you know what they say — what goes up must come down. a principle they understand all too well at the wingsuit flying world cup. teams from around the globe competing in this extreme and hair—raising sport. translation: itravelled more than 400 kilometres to see this. we arrived here early in the morning, just to watch the wingsuit flying show. it's spectacular! you can say that again. a couple of skydivers perform a 360—degree rotating nosedive. while others piggybacked from their team—mates. but not everybody was happy with how things turned out. translation: i think our performance this time didn't reflect our real strength. we will get to our best through regular competition. i hope we perform better next time.
the chinese team finished third overall, behind the winners, france, and the united states, who came second. it is a non—profit event, and the local school received a cheque worth more than $30,000. so some charitable spirit, combined with a little heart—stopping terror. how can you get more festive than that? they take it very seriously, don't they? good evening. after a great christmas for many, eventually some snow did fall, and it left a few places with beautiful boxing day scenes. that's how it looked earlier on for a weather watcher close to edinburgh. tonight, mixed in with rain, there will be further sleet and snow in places. in the north of the country, wintry showers, and in
the country, wintry showers, and in the south, wet weather pushing up across england and wales, and on its leading—edge, some snow, especially over the high ground of the peak district into the midlands, mid wales, and other southern areas. don't be surprised if you see snow. more like sleet or rain at low levels and the further north you go, wintry showers but also very low temperatures, so there could be icy stretches tomorrow morning. tomorrow looks like a miserable day across the south—east, this band of rain with sleet and snow struggling to clear away, hanging around into the afternoon across east anglia and the far south—east, but the further west you come we are into sunshine. if you come we are into sunshine. if you are planning a stroll, a beautiful looking day but chile, four or beautiful looking day but chile, fouror5 beautiful looking day but chile, four or 5 degrees across the south west and wales, and over high ground showers will be wintry. showers across northern in and and the bulk of scotland, want in glasgow in the afternoon, wintry showers in northern scotland and feeding down
into northern ireland. a breezy, blustery day, and as we go through into the evening, the wintry showers keep coming for northern areas particularly, with the risk of icy stretches as temperatures widely dip close to freezing or below freezing in places. thursday is shaping up to bea in places. thursday is shaping up to be a decent day with this bump in the isobars, high—pressure giving mainly fine conditions. a system waiting in the wings west which will introduce thickening cloud and outbreaks of rain into the far south—west of england and south—west wales and northern ireland, eventually, later in the day, but for many more it stays fine and dry with crisp sunshine, but after a cold, frosty start, temperatures will struggle to recover. it looks like liver styles of showery rain at times towards the end of the week but the other thing you will notice is by the weekend it will turn much milder. good evening.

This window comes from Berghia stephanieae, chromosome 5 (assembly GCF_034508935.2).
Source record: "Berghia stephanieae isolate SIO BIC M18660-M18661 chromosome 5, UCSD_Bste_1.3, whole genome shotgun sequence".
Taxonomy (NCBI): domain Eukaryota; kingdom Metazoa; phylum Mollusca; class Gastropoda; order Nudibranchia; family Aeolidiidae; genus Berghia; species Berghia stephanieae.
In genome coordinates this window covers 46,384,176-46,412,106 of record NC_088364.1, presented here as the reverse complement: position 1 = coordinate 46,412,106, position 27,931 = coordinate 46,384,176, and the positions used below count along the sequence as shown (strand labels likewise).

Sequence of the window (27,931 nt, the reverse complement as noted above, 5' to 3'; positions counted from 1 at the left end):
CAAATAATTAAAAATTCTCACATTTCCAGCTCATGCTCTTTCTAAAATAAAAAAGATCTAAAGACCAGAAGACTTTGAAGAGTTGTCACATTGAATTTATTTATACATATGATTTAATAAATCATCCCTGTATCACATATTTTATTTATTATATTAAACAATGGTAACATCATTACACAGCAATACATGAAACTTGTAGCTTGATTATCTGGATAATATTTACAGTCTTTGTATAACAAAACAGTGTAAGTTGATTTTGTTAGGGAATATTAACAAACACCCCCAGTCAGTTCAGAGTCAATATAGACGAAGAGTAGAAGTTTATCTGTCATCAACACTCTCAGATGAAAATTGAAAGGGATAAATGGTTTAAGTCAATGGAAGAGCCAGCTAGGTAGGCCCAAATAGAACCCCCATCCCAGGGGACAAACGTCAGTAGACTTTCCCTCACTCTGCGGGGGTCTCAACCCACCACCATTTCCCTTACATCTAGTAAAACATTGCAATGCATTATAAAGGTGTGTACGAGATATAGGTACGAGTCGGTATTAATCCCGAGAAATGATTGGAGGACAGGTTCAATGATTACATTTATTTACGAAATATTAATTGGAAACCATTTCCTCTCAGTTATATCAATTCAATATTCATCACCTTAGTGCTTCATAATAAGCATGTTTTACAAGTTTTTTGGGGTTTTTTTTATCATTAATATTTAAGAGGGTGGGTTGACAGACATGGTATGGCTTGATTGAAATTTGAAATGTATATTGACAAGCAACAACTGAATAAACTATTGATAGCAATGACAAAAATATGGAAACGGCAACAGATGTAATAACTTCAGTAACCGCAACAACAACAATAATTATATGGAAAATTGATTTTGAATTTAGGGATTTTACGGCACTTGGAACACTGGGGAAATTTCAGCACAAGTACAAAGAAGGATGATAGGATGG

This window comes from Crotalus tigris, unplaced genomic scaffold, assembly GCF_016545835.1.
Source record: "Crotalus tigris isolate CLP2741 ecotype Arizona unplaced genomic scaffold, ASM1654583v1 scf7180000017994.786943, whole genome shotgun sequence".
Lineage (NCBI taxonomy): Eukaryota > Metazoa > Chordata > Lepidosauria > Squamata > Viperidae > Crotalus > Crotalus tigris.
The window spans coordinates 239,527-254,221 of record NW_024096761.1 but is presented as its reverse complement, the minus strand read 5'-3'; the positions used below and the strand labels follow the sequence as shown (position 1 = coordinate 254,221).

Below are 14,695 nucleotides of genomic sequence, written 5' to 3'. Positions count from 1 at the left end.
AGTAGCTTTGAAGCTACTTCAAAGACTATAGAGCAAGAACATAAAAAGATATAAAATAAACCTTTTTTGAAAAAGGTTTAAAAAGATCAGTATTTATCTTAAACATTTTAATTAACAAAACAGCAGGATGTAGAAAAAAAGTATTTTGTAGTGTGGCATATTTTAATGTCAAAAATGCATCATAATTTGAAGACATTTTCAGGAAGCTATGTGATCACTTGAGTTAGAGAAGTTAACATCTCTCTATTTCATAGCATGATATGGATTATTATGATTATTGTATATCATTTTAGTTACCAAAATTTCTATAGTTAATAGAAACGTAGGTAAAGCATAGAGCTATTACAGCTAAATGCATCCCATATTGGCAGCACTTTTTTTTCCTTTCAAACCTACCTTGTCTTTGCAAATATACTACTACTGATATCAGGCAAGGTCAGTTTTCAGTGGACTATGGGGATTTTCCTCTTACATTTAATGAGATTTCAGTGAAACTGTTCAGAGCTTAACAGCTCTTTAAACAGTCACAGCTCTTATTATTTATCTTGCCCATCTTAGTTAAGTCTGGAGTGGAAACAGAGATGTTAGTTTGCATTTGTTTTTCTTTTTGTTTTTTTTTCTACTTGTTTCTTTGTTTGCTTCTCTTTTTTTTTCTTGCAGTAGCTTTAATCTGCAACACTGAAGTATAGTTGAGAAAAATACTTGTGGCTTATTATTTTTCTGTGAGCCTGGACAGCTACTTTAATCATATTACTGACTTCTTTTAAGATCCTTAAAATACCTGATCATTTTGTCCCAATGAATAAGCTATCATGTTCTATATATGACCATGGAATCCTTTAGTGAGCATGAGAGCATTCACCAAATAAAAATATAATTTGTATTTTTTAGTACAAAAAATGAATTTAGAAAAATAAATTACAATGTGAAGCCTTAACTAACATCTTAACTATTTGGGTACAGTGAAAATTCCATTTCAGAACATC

millions of shoppers across the country have headed to the high street today for the traditional boxing day sales. in some places the queues began to form outside stores in the early hours of the morning with research suggesting that one in three people went in search of a bargain today. but some retailers have reported large numbers of people deciding to look for bargains online instead. and analysts say footfall in high streets and shopping centres across the uk today appears to have been lower than expected. duncan kennedy reports from southampton. but, after all that turkey, there have been plenty of bargains to gobble up. i love actually coming to the shop because you get to try it on. it's the business of it. it's exciting. here at southampton's west quay shopping centre, 10,000 people an hour surged in. why not do it all online? why come out to the shops on boxing day? it's just nice to get out. a bit of fresh air. we had some lunch.
try before you buy. what is it about boxing day sales? cheaper. half the price. really? yeah, really. some people say there are these sales all year round. to be honest with you, black friday was better than actually today. and, it's only the rubbish what's left, that they've put in. but, you are still buying it? yeah, only because i got my christmas money, yesterday. with inflation outstripping many wages, some experts have been predicting a slow boxing day, but in many places, the discounts are proving irresistible. well, ithink, first and foremost it's always about getting a great bargain. and you can see, on the windows around us, there are stores that have got 50%, 60%, 70%, even, discounts on some of their products in store. so, that is a great incentive to come out. in fact, researchers say that something like 34% of us will have gone shopping today. that compares to just 25% of us last boxing day. they reckon that, overall, we will be spending